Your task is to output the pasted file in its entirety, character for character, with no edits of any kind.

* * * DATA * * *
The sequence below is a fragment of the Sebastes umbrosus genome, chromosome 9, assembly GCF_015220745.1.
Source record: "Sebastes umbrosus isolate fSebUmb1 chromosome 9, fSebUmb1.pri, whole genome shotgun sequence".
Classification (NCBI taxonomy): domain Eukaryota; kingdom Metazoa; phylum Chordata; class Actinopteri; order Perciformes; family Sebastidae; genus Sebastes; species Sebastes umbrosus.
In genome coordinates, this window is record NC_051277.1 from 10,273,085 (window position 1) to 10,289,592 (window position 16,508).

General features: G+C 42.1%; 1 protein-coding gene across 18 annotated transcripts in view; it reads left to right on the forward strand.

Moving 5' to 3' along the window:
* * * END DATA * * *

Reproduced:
The sequence below is a fragment of the Sebastes umbrosus genome, chromosome 9, assembly GCF_015220745.1.
Source record: "Sebastes umbrosus isolate fSebUmb1 chromosome 9, fSebUmb1.pri, whole genome shotgun sequence".
Classification (NCBI taxonomy): domain Eukaryota; kingdom Metazoa; phylum Chordata; class Actinopteri; order Perciformes; family Sebastidae; genus Sebastes; species Sebastes umbrosus.
In genome coordinates, this window is record NC_051277.1 from 10,273,085 (window position 1) to 10,289,592 (window position 16,508).

General features: G+C 42.1%; 1 protein-coding gene across 18 annotated transcripts in view; it reads left to right on the forward strand.

Moving 5' to 3' along the window: